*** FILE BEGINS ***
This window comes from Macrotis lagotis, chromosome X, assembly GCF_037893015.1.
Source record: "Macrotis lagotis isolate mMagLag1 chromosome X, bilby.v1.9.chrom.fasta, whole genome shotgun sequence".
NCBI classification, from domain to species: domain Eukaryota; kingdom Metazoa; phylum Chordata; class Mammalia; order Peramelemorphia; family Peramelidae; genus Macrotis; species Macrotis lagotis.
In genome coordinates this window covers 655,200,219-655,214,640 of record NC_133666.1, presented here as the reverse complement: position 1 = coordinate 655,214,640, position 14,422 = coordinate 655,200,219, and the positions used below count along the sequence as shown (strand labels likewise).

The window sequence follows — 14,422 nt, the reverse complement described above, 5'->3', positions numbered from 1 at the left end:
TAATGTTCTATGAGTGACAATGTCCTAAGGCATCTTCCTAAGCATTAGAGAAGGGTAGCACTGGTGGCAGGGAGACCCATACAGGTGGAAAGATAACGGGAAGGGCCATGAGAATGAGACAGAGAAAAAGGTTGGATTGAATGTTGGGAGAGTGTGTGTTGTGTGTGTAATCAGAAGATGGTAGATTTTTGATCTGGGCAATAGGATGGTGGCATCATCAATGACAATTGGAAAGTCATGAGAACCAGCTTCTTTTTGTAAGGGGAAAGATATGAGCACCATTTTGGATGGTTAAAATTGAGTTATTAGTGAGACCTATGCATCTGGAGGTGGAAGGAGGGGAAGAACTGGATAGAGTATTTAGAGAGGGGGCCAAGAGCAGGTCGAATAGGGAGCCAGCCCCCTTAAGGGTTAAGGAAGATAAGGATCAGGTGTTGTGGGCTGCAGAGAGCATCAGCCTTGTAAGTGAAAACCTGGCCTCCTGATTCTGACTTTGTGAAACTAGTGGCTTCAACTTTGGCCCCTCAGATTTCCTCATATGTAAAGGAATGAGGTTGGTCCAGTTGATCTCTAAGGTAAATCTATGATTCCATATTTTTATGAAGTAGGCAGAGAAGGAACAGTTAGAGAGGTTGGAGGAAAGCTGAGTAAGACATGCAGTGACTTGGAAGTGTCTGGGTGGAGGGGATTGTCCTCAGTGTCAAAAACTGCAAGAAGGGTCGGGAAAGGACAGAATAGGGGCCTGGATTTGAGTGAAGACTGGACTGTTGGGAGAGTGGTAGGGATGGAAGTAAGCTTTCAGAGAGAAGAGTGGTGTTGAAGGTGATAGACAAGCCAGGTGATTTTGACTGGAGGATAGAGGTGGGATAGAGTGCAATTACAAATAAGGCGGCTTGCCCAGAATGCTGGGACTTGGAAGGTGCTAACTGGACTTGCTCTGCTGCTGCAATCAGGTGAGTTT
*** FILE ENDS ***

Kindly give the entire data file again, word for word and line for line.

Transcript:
This window comes from Macrotis lagotis, chromosome X, assembly GCF_037893015.1.
Source record: "Macrotis lagotis isolate mMagLag1 chromosome X, bilby.v1.9.chrom.fasta, whole genome shotgun sequence".
NCBI classification, from domain to species: domain Eukaryota; kingdom Metazoa; phylum Chordata; class Mammalia; order Peramelemorphia; family Peramelidae; genus Macrotis; species Macrotis lagotis.
In genome coordinates this window covers 655,200,219-655,214,640 of record NC_133666.1, presented here as the reverse complement: position 1 = coordinate 655,214,640, position 14,422 = coordinate 655,200,219, and the positions used below count along the sequence as shown (strand labels likewise).

The window sequence follows — 14,422 nt, the reverse complement described above, 5'->3', positions numbered from 1 at the left end:
TAATGTTCTATGAGTGACAATGTCCTAAGGCATCTTCCTAAGCATTAGAGAAGGGTAGCACTGGTGGCAGGGAGACCCATACAGGTGGAAAGATAACGGGAAGGGCCATGAGAATGAGACAGAGAAAAAGGTTGGATTGAATGTTGGGAGAGTGTGTGTTGTGTGTGTAATCAGAAGATGGTAGATTTTTGATCTGGGCAATAGGATGGTGGCATCATCAATGACAATTGGAAAGTCATGAGAACCAGCTTCTTTTTGTAAGGGGAAAGATATGAGCACCATTTTGGATGGTTAAAATTGAGTTATTAGTGAGACCTATGCATCTGGAGGTGGAAGGAGGGGAAGAACTGGATAGAGTATTTAGAGAGGGGGCCAAGAGCAGGTCGAATAGGGAGCCAGCCCCCTTAAGGGTTAAGGAAGATAAGGATCAGGTGTTGTGGGCTGCAGAGAGCATCAGCCTTGTAAGTGAAAACCTGGCCTCCTGATTCTGACTTTGTGAAACTAGTGGCTTCAACTTTGGCCCCTCAGATTTCCTCATATGTAAAGGAATGAGGTTGGTCCAGTTGATCTCTAAGGTAAATCTATGATTCCATATTTTTATGAAGTAGGCAGAGAAGGAACAGTTAGAGAGGTTGGAGGAAAGCTGAGTAAGACATGCAGTGACTTGGAAGTGTCTGGGTGGAGGGGATTGTCCTCAGTGTCAAAAACTGCAAGAAGGGTCGGGAAAGGACAGAATAGGGGCCTGGATTTGAGTGAAGACTGGACTGTTGGGAGAGTGGTAGGGATGGAAGTAAGCTTTCAGAGAGAAGAGTGGTGTTGAAGGTGATAGACAAGCCAGGTGATTTTGACTGGAGGATAGAGGTGGGATAGAGTGCAATTACAAATAAGGCGGCTTGCCCAGAATGCTGGGACTTGGAAGGTGCTAACTGGACTTGCTCTGCTGCTGCAATCAGGTGAGTTT